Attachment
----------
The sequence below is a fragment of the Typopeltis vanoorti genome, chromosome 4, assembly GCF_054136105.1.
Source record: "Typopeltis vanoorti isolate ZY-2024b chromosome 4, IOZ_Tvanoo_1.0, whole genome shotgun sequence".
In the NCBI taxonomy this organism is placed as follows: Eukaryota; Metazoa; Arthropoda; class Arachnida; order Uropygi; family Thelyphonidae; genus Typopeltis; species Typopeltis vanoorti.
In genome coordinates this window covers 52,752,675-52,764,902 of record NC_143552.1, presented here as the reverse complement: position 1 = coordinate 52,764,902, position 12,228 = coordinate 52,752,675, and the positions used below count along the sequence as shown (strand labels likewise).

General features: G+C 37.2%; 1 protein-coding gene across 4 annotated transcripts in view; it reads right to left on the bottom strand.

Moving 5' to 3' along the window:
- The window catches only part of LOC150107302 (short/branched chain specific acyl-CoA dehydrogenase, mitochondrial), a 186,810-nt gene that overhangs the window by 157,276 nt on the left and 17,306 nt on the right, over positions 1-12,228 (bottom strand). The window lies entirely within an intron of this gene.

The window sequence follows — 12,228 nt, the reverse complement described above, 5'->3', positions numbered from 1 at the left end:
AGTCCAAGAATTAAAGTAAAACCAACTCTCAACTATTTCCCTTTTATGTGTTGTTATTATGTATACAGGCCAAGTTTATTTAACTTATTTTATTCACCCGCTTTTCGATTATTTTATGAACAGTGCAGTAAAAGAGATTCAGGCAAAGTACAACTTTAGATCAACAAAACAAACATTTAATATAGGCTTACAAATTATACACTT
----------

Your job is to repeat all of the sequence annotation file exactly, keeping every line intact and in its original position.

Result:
The sequence below is a fragment of the Typopeltis vanoorti genome, chromosome 4, assembly GCF_054136105.1.
Source record: "Typopeltis vanoorti isolate ZY-2024b chromosome 4, IOZ_Tvanoo_1.0, whole genome shotgun sequence".
In the NCBI taxonomy this organism is placed as follows: Eukaryota; Metazoa; Arthropoda; class Arachnida; order Uropygi; family Thelyphonidae; genus Typopeltis; species Typopeltis vanoorti.
In genome coordinates this window covers 52,752,675-52,764,902 of record NC_143552.1, presented here as the reverse complement: position 1 = coordinate 52,764,902, position 12,228 = coordinate 52,752,675, and the positions used below count along the sequence as shown (strand labels likewise).

General features: G+C 37.2%; 1 protein-coding gene across 4 annotated transcripts in view; it reads right to left on the bottom strand.

Moving 5' to 3' along the window:
- The window catches only part of LOC150107302 (short/branched chain specific acyl-CoA dehydrogenase, mitochondrial), a 186,810-nt gene that overhangs the window by 157,276 nt on the left and 17,306 nt on the right, over positions 1-12,228 (bottom strand). The window lies entirely within an intron of this gene.

The window sequence follows — 12,228 nt, the reverse complement described above, 5'->3', positions numbered from 1 at the left end:
AGTCCAAGAATTAAAGTAAAACCAACTCTCAACTATTTCCCTTTTATGTGTTGTTATTATGTATACAGGCCAAGTTTATTTAACTTATTTTATTCACCCGCTTTTCGATTATTTTATGAACAGTGCAGTAAAAGAGATTCAGGCAAAGTACAACTTTAGATCAACAAAACAAACATTTAATATAGGCTTACAAATTATACACTT